Turns out, she’d continued to eat from the ice screw after losing the make-shift spoon I’d given her. It had developed rust, which she’d consumed and consequently expelled with gusto.
The remainder of the group was livid. They’d had enough, and so had we. We left the Ice Cap having gained nothing more than bad memories and hurt feelings.
That was three years ago, and I’ve only just come to grips with how that trip affected me. For months afterwards, I would try to write about the event, attempting to wring some catharsis from the chaos. But I was unable to spin the event in even a remotely positive way, unable to find the silver lining. And then, as these things do, it came to me in a moment of clarity.
I was scheduled to work another Ice Cap expedition after “The Second Worst Journey in the World” but I was a complete wreck. By all reports, the trip that I should have been on was absolutely phenomenal, but I simply couldn’t bear the thought of another slog up the Soler Valley and another brutal trudge across that malevolent white wasteland. I returned home a broken man, physically and emotionally depleted. It was time for some serious soul-searching and a savage appraisal of my career choice.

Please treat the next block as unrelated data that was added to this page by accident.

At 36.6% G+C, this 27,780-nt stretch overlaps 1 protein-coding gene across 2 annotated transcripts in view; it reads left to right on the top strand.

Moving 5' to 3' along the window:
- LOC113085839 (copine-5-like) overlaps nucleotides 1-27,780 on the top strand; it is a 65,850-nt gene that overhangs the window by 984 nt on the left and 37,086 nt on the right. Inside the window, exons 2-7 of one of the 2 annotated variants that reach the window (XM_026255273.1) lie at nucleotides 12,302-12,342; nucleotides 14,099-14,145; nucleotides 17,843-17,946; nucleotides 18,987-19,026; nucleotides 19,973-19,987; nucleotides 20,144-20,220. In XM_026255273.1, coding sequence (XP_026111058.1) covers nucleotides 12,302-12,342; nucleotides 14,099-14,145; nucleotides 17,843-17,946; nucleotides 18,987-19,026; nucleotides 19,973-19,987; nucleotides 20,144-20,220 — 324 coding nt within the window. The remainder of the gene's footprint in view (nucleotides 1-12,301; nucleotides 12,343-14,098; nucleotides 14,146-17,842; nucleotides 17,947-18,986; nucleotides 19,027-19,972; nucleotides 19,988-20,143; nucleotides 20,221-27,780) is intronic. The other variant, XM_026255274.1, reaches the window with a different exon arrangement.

Was guiding right for me? Was it what I really wanted to do? Could I put myself in that same situation again, a situation where I’d be responsible for people whom I wouldn’t even trust to cross the street without adult supervision? I began to realise that an outdoor career with any prospect of longevity would need to be forged on my own terms.
This train of thought set me upon a new path. I sought an alternate means to not only experience climbing and the outdoors, but to share it with others. This pushed me deeper into the world of adventure writing. By turns, my work improved until it became published in various outdoor magazines and books. It was the genesis of the website you see before you. I eventually returned to guiding, and I still occasionally take the odd mountaineering expedition, but writing is my true labour of love.
This was the gift that “The Second Worst Journey in the World” gave me. Upon realising this, I was finally able to make sense of that godforsaken expedition, finally able to appreciate the necessity of it. Like all challenges, it shaped me. It is one of the key events that made me who I am today.
I don’t subscribe to the theory that everything happens for a reason. I think that some things in life are arbitrary and uncontrolled. But I do think that if you look hard enough, there’s something to be gained from even the most dismal of circumstances. In truth, those are the moments from which we learn the most.
It’s always darkest before the dawn, they say. Funny how these things work.
Ryan Siacci, Esq.